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Sourcework pays off with scoop on Julian Castro presidential bid

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“You don’t have his reach!”

Potential presidential candidate Julian Castro, on why AP’s Paul Weber would get the story

Getting a source to give AP a major scoop over competitors can take weeks or months of building credibility and trust. Sometimes that payoff takes years – as Austin, Texas, newsman Paul Weber discovered while breaking the news that former Obama Cabinet member Julian Castro was becoming the first Democrat in the 2020 field to launch an exploratory committee for president.

Weber’s relationship with Castro goes back nearly a decade. Weber moved to AP’s San Antonio bureau in 2009, around the time that Castro was starting his first term as mayor of the nation’s seventh-largest city. Recognizing that Castro was being groomed by Democrats for bigger things, Weber covered the 34-year-old mayor as a national political figure, including regular source meetings and face time with his family.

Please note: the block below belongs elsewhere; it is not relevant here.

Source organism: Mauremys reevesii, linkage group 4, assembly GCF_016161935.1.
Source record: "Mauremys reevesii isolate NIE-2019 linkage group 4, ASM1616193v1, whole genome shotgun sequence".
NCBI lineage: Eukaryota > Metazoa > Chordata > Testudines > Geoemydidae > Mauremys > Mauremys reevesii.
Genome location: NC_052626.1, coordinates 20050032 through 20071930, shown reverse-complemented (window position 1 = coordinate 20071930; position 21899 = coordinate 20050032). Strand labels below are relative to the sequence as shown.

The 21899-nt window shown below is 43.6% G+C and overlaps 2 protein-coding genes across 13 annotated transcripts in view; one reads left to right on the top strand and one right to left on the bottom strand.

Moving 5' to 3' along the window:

When Castro returned to Texas after two years as the nation’s housing secretary,Weber ran into him,stumping for other Democrats on the 2018 campaign trail. Months later Weber received a call from the number he had plugged into his phone eight years earlier: It was Castro calling to say he was “likely” to run for president.

That AP had a leg up on any announcement became clear in November. A reporter joked during a press gaggle that his outlet should break the story of Castro’s planned run. Castro responded by pointing to Weber and saying, “You don’t have his reach!”

The APNewsBreak immediately trended as a top story on social media. The scoop put AP hours ahead of major competitors,including The New York Times,which cited AP and quoted from Weber’s exclusive sit-down interview that included AP photos by Eric Gay and a video package by videojournalist John Mone.

Five days after publication,the story had attracted about 23,300 social media interactions. That includes about 5,100 interactions on a San Antonio television station’s Facebook feed and another 5,000 directly from apnews.com.

For exceptional source-development and negotiating an all-formats AP exclusive, Weber wins this week’s Best of the States.

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